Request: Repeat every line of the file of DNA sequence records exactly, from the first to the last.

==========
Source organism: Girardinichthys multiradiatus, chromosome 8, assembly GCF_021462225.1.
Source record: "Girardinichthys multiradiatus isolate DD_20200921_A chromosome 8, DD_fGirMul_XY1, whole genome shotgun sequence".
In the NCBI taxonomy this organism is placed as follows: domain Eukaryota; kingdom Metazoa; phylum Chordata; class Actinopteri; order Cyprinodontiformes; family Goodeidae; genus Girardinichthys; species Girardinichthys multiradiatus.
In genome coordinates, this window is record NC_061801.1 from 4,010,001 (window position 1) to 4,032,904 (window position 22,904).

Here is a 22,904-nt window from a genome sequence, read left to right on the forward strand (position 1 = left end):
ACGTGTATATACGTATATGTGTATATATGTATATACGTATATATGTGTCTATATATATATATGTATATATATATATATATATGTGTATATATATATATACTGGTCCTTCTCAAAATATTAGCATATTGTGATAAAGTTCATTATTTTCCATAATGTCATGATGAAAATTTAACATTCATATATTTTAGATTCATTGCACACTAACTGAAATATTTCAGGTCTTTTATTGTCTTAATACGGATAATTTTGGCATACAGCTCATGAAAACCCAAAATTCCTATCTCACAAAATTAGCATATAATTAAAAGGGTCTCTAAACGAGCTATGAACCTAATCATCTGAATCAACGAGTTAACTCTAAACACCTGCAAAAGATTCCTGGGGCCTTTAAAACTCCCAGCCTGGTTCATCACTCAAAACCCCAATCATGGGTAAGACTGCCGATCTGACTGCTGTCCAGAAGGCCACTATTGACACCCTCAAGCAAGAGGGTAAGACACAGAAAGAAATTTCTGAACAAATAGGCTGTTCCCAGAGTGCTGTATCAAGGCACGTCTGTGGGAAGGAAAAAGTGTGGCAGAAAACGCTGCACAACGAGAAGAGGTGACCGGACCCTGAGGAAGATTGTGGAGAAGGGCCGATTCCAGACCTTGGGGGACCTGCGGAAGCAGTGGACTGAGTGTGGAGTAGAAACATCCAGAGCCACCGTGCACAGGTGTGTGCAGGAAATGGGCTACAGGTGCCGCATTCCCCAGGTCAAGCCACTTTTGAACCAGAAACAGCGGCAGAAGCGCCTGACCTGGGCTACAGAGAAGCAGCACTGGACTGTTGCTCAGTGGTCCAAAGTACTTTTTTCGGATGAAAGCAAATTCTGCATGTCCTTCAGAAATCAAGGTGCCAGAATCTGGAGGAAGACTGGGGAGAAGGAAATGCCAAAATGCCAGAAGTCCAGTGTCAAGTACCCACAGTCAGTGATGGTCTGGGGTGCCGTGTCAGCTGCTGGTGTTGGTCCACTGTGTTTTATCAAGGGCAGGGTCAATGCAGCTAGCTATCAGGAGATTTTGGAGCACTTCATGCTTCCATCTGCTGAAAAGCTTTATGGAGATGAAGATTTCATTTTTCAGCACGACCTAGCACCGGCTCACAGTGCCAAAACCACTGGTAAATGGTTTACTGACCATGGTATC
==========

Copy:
Source organism: Girardinichthys multiradiatus, chromosome 8, assembly GCF_021462225.1.
Source record: "Girardinichthys multiradiatus isolate DD_20200921_A chromosome 8, DD_fGirMul_XY1, whole genome shotgun sequence".
In the NCBI taxonomy this organism is placed as follows: domain Eukaryota; kingdom Metazoa; phylum Chordata; class Actinopteri; order Cyprinodontiformes; family Goodeidae; genus Girardinichthys; species Girardinichthys multiradiatus.
In genome coordinates, this window is record NC_061801.1 from 4,010,001 (window position 1) to 4,032,904 (window position 22,904).

Here is a 22,904-nt window from a genome sequence, read left to right on the forward strand (position 1 = left end):
ACGTGTATATACGTATATGTGTATATATGTATATACGTATATATGTGTCTATATATATATATGTATATATATATATATATATGTGTATATATATATATACTGGTCCTTCTCAAAATATTAGCATATTGTGATAAAGTTCATTATTTTCCATAATGTCATGATGAAAATTTAACATTCATATATTTTAGATTCATTGCACACTAACTGAAATATTTCAGGTCTTTTATTGTCTTAATACGGATAATTTTGGCATACAGCTCATGAAAACCCAAAATTCCTATCTCACAAAATTAGCATATAATTAAAAGGGTCTCTAAACGAGCTATGAACCTAATCATCTGAATCAACGAGTTAACTCTAAACACCTGCAAAAGATTCCTGGGGCCTTTAAAACTCCCAGCCTGGTTCATCACTCAAAACCCCAATCATGGGTAAGACTGCCGATCTGACTGCTGTCCAGAAGGCCACTATTGACACCCTCAAGCAAGAGGGTAAGACACAGAAAGAAATTTCTGAACAAATAGGCTGTTCCCAGAGTGCTGTATCAAGGCACGTCTGTGGGAAGGAAAAAGTGTGGCAGAAAACGCTGCACAACGAGAAGAGGTGACCGGACCCTGAGGAAGATTGTGGAGAAGGGCCGATTCCAGACCTTGGGGGACCTGCGGAAGCAGTGGACTGAGTGTGGAGTAGAAACATCCAGAGCCACCGTGCACAGGTGTGTGCAGGAAATGGGCTACAGGTGCCGCATTCCCCAGGTCAAGCCACTTTTGAACCAGAAACAGCGGCAGAAGCGCCTGACCTGGGCTACAGAGAAGCAGCACTGGACTGTTGCTCAGTGGTCCAAAGTACTTTTTTCGGATGAAAGCAAATTCTGCATGTCCTTCAGAAATCAAGGTGCCAGAATCTGGAGGAAGACTGGGGAGAAGGAAATGCCAAAATGCCAGAAGTCCAGTGTCAAGTACCCACAGTCAGTGATGGTCTGGGGTGCCGTGTCAGCTGCTGGTGTTGGTCCACTGTGTTTTATCAAGGGCAGGGTCAATGCAGCTAGCTATCAGGAGATTTTGGAGCACTTCATGCTTCCATCTGCTGAAAAGCTTTATGGAGATGAAGATTTCATTTTTCAGCACGACCTAGCACCGGCTCACAGTGCCAAAACCACTGGTAAATGGTTTACTGACCATGGTATC